Do you use the ‘F’ word?

by admin on December 17, 2012

In a world where magazine pages are still full of anorexic looking models, despite continuous public pressure; where UK size 10 is classed as curvy; and where the majority of female celebrities seem to be covering up an eating disorder, the word ‘FAT’ has become a dirty word. It’s a word that has been banned in many families I know of, especially the ones with girls in them. Mine is one of them.

The theory, backed up by professionals, is that if you continuously talk about dieting or being fat in front of your kids, or you talk about your kids being fat (even if you’re only joking), even the skinniest kids will pick up on it and start worrying about their weight too. The best thing to do is not to talk about it at all, unless you want a ticking time bomb on your hands, an eating disorder waiting to happen. In our family we never mention the words ‘fat’ or ‘dieting’.

To me it makes sense as kids pick up on things so easily. An example of this would be when Miss C suddenly stopped eating cheese after hearing me saying it gives you nightmares. Another example is that of a friend who told me that when she was about 5 or 6, she and her friend were teased by their mums for having the biggest bottoms in their village. They were only joking but it stuck with her and made her paranoid for the rest of her life.

We had a visitor recently who often mentions she thinks she is fat, that she needs to go on a diet or to lose weight. So when I heard her telling Miss C (who is pretty skinny) she must have got fat because she couldn’t fit into her shorts (she’d insisted on wearing some that were two sizes too small), I was horrified. I knew she was  joking, much in the same way my friend’s mother has been, but I felt I had to say something. After a very bad attempt at explaining why ‘fat’ was a banned word in our family, our visitor, possibly a little offended, looked at me as if I was completely mad. I guess the older generations didn’t worry about that kind of thing, but we are a generation of over-protective, paranoid parents.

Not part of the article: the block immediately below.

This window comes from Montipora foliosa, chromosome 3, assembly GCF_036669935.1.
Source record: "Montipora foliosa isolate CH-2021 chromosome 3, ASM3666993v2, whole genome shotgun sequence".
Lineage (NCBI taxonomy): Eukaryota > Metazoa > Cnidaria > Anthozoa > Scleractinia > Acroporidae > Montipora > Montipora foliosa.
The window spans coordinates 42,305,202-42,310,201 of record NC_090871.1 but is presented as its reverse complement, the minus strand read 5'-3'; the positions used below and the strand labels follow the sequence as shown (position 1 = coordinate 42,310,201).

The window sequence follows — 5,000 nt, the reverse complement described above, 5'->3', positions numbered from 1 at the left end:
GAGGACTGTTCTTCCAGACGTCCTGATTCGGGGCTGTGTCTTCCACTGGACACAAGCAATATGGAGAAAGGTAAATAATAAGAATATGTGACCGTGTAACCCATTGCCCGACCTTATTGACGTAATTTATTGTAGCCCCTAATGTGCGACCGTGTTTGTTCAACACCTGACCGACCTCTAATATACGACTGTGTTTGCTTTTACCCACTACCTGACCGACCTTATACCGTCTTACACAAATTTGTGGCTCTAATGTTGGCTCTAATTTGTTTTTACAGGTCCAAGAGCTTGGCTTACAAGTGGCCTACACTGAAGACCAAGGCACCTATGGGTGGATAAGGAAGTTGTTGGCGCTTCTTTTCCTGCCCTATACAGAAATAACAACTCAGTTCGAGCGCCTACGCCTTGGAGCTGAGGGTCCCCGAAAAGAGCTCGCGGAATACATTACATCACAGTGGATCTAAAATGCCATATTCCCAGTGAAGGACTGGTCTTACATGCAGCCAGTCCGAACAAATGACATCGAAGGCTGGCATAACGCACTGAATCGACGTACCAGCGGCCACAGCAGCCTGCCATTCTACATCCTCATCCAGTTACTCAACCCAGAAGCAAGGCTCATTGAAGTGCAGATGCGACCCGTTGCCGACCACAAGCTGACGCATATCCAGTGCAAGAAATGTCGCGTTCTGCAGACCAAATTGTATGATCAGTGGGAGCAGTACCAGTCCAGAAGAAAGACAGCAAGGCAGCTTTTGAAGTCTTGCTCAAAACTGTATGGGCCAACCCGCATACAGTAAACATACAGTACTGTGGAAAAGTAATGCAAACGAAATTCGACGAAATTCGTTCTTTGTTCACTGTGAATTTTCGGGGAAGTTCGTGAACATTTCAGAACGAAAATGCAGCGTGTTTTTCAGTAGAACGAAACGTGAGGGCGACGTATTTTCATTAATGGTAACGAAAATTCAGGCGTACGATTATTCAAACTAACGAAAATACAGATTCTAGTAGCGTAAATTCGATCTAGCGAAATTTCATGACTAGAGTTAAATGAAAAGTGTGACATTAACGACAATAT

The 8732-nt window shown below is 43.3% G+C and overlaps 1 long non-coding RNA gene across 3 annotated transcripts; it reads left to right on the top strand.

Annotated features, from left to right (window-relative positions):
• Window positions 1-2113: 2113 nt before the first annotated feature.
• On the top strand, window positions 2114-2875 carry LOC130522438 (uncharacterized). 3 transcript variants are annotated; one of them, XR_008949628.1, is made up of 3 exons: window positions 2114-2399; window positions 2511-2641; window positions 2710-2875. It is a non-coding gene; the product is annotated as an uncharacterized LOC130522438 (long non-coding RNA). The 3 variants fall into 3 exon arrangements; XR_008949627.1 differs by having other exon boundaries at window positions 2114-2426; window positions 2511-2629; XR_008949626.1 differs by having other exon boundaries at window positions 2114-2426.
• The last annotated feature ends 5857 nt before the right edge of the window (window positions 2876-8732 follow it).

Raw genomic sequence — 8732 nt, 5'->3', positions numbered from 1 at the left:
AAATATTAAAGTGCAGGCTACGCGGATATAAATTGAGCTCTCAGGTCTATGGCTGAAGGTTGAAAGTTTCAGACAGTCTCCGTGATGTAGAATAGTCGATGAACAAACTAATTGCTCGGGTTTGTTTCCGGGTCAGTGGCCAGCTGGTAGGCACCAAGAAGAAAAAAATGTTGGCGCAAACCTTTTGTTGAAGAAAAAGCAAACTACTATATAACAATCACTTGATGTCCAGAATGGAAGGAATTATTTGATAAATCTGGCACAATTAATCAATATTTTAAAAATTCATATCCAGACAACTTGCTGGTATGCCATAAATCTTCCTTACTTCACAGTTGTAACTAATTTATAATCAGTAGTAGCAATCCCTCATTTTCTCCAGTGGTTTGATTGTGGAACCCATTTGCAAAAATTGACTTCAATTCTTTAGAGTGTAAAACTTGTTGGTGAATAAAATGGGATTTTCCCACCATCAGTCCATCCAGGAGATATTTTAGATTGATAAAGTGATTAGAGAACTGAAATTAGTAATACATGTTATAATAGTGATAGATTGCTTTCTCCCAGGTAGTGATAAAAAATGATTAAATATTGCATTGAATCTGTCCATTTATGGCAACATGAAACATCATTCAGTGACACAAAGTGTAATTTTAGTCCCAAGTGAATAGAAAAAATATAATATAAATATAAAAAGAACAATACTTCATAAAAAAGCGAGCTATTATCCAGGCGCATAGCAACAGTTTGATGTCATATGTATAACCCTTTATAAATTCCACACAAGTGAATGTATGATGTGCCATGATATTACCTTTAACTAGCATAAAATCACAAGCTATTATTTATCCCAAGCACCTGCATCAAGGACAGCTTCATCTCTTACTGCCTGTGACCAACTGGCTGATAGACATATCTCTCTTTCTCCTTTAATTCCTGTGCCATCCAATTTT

I’ve actually discovered that paranoia about the word ‘fat’ is also a cultural thing. I’ve notice that Filipinos, for example, think nothing of telling someone (child or adult) they’ve got fat if they’ve put on a couple of pounds or telling a mother they have a fat baby. But to them it’s not a bad thing. It’s no big deal.

As someone who was always on some kind of diet in my 20’s and 30’s and in fact went through a phase of hardly eating anything for a while, I want to do as much as possible to make sure my children don’t get obsessed with their weight.

Am I doing the right thing? Or do you think I’m just being an overprotective, paranoid parent?



Fernando December 18, 2012 at 2:57 pm

As a parent, I’ll admit to being a little lost on how to approach this with my daughter. I do worry about the body image obsession in “western” cultures and the casual way the word “fat” is thrown around.

But, if our kids are growing up here, they are in a third culture situation and for some Asian cultures, the word “fat” just doesn’t carry the same connotations. I know when I lived in Hong Kong it was disarmning the way Chinese friends and work colleuages would comment on one’s weight and so on.

admin January 3, 2013 at 10:51 am

I agree with completely. Hard to know how to approach it especially with a mix of Asian and Western cultures here.

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